Silver Taube: New laws in 2023 advance workers’ rights
Rosa Vargas (left, holding banner) and other workers protesting in August 2021 at a Burger King on Almaden Road that has allegedly failed to address excessive heat conditions. File photo.

    This column is my end of year summary of important new employment laws coming in 2023. California is at the forefront of groundbreaking laws. This year is no exception.

    AB 257—Fast-Food Council that sets industry standards

    The bill creates a state Fast-Food Council that will establish sector-wide minimum standards on wages, hours and working conditions for fast-food workers subject to a petition signed by 10,000 workers approving the creation of the council. On Nov. 15, fast-food workers submitted 17,000 signatures.

    The bill would also authorize a county or city with a population greater than 200,000 to establish a local Fast-Food Council that provides recommendations to the state council. Santa Clara County has already established a Retail Food Advisory Council that will conduct a survey of restaurant workers and provide recommendations to the state body.

    AB 1041—Paid sick leave and California’s Family Rights Act available for designated person

    The bill expands the definition of a “family member” under the California Family Rights Act and California’s Healthy Workplaces Healthy Families Act—the law that provides up to three days sick leave per year—to include a designated person. Under both, employees will be able to identify a designated person for whom they want to use leave when they request unpaid (Family Rights Act) or paid (Healthy Workplaces Healthy Families Act) leave. Employers will be able to limit an employee to one designated person per 12-month period.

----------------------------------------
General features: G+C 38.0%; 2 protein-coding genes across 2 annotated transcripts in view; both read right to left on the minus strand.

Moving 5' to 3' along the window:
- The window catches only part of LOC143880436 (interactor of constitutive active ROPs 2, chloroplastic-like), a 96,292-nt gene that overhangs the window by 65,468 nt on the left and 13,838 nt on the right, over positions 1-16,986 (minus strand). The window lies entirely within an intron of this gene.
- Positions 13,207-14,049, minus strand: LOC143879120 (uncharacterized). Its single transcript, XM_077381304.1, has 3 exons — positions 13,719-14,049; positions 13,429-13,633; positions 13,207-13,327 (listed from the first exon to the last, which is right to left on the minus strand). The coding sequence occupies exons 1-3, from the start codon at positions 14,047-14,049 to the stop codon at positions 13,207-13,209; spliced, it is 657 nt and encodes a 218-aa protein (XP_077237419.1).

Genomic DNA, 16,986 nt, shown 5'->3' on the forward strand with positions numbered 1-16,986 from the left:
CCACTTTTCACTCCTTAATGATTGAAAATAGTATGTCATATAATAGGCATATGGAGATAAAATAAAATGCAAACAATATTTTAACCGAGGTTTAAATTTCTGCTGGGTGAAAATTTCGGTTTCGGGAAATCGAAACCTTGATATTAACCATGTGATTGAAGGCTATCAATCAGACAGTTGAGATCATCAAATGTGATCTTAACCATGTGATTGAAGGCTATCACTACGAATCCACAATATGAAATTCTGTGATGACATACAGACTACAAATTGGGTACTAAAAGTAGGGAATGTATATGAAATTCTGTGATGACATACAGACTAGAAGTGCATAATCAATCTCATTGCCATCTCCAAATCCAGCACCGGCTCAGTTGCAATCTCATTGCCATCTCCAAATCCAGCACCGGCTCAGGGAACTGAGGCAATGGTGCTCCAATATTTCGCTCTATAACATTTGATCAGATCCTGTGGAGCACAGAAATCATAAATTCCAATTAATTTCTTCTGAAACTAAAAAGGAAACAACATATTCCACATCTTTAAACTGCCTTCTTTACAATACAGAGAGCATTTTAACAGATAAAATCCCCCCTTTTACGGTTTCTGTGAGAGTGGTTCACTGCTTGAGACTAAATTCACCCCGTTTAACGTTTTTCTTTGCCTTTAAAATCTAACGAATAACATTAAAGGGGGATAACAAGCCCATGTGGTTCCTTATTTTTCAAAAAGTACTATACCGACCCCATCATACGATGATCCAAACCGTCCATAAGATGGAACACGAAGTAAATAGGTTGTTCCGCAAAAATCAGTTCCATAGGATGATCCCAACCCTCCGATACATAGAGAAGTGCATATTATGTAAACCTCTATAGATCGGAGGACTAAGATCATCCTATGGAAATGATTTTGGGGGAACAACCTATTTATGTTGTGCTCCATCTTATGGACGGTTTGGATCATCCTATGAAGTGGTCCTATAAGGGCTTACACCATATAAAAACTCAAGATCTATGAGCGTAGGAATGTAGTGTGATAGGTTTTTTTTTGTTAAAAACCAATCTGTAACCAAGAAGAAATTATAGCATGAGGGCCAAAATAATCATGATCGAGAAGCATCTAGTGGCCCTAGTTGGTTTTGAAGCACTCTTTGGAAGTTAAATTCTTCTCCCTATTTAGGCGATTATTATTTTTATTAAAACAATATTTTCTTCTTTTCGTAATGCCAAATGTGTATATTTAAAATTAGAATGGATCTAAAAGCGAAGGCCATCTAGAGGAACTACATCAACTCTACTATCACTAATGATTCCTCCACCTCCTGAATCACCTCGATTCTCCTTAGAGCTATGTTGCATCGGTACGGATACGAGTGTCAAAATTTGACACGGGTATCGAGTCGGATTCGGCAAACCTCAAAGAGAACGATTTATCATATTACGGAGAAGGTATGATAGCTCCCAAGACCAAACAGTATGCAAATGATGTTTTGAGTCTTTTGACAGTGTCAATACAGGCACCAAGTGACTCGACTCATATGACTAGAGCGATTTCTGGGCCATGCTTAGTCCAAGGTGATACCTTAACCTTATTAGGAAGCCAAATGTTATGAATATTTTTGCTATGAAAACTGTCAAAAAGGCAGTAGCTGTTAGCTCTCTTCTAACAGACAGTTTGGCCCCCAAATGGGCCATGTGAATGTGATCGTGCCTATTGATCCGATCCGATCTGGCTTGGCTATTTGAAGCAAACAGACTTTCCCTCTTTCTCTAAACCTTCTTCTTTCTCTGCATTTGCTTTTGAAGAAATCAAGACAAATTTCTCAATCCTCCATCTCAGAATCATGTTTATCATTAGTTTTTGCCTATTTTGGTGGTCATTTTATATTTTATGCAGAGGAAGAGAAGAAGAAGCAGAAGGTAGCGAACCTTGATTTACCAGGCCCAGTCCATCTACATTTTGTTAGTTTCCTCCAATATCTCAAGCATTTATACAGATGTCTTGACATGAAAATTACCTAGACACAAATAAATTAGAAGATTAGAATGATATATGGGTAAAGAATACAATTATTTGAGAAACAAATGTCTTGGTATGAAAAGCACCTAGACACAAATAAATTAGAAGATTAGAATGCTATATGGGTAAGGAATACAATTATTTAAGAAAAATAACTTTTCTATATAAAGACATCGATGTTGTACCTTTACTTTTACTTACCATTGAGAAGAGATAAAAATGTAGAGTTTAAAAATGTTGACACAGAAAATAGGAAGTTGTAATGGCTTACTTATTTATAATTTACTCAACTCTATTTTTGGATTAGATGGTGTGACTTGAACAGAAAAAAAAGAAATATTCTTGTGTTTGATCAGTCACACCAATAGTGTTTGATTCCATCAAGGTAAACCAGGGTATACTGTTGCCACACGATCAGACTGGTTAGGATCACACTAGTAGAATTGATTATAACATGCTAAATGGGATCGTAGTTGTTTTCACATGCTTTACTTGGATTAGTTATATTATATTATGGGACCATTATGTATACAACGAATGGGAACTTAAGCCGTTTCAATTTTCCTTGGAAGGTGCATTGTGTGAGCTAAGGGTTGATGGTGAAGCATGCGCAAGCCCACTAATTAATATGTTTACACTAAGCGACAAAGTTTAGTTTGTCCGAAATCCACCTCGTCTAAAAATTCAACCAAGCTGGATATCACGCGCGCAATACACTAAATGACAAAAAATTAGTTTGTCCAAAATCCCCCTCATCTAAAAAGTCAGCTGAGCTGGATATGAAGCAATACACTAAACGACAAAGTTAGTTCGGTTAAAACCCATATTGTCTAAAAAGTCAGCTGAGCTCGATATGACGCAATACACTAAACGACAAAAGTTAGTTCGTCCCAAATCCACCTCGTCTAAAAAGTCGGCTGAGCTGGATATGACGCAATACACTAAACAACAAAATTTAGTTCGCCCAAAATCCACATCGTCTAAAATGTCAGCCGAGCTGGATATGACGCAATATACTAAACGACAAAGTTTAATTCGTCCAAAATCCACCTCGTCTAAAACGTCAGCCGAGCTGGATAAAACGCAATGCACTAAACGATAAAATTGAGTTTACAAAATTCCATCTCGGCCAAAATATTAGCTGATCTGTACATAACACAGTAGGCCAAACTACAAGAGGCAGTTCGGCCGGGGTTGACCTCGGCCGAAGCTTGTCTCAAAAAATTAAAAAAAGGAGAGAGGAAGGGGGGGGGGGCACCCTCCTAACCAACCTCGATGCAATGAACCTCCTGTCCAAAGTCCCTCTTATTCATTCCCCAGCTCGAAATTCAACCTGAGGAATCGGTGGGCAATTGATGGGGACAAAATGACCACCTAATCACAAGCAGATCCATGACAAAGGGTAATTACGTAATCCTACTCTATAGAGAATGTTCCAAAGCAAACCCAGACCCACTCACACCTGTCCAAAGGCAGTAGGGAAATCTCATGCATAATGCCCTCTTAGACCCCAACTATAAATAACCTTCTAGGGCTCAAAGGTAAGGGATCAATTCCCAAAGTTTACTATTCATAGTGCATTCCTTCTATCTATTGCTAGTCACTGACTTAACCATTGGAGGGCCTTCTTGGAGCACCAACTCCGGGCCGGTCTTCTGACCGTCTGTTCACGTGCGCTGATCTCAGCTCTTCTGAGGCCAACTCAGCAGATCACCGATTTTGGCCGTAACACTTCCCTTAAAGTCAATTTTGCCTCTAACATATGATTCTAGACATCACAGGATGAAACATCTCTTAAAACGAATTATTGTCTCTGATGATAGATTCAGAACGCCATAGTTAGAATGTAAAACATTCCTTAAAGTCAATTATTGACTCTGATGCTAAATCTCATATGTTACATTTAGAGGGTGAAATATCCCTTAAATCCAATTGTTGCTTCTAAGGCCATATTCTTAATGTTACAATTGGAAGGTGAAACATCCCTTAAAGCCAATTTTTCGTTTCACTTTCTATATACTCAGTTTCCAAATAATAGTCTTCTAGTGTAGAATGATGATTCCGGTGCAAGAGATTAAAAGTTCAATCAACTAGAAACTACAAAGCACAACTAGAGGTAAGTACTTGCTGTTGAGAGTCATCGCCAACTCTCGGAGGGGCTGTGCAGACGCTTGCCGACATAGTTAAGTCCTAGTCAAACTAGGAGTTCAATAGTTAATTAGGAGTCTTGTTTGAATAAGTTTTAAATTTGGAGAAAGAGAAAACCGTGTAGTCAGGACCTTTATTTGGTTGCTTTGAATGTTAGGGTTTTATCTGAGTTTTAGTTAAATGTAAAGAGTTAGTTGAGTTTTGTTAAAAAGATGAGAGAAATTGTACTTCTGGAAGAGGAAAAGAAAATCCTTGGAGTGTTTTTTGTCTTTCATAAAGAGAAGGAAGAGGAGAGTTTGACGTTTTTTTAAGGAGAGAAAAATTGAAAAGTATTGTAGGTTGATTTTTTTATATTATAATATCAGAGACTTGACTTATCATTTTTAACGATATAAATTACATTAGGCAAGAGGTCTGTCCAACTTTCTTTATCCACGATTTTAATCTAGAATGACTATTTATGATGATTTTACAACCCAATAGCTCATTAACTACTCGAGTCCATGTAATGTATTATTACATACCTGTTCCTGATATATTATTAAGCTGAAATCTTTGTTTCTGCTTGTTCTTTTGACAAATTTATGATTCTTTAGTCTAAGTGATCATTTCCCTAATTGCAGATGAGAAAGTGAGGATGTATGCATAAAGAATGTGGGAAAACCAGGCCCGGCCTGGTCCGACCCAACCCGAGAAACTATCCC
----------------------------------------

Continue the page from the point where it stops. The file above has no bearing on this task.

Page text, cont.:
AB 1949—Bereavement leave

    The bill requires employers with five or more employees in California to give employees with at least one month on the job up to five days of unpaid bereavement leave after the death of a spouse, child, parent, sibling, grandparent, grandchild, domestic partner or parent-in-law. Bereavement leave must be completed within three months of the death of the family member.

    AB 2223—Employer liability: reproductive rights

    The bill prohibits a person from being subject to civil or criminal liability based on their actions or omissions with respect to their pregnancy or actual, potential or alleged pregnancy outcome, or based on their actions to aid or assist a woman or pregnant person who is exercising their reproductive rights.

    AB 2282—Discrimination and harassment: hate crimes

    The bill expands the definition of hate crimes in the workplace to include displays of hate imagery.

    AB 523—Reproductive health: discrimination

    This bill prohibits employment discrimination on the basis of an individual’s reproductive health decision-making and expands required health plan coverage for contraceptives.

    AB 731—Criminal records relief

    This bill seals the records of defendants convicted of most felonies on or after Jan. 1, 2005 if they completed their sentence, probation, supervision, parole and any other terms of their conviction, and are not convicted of a new felony for four years.

    AB 951—Increased benefits for low-income workers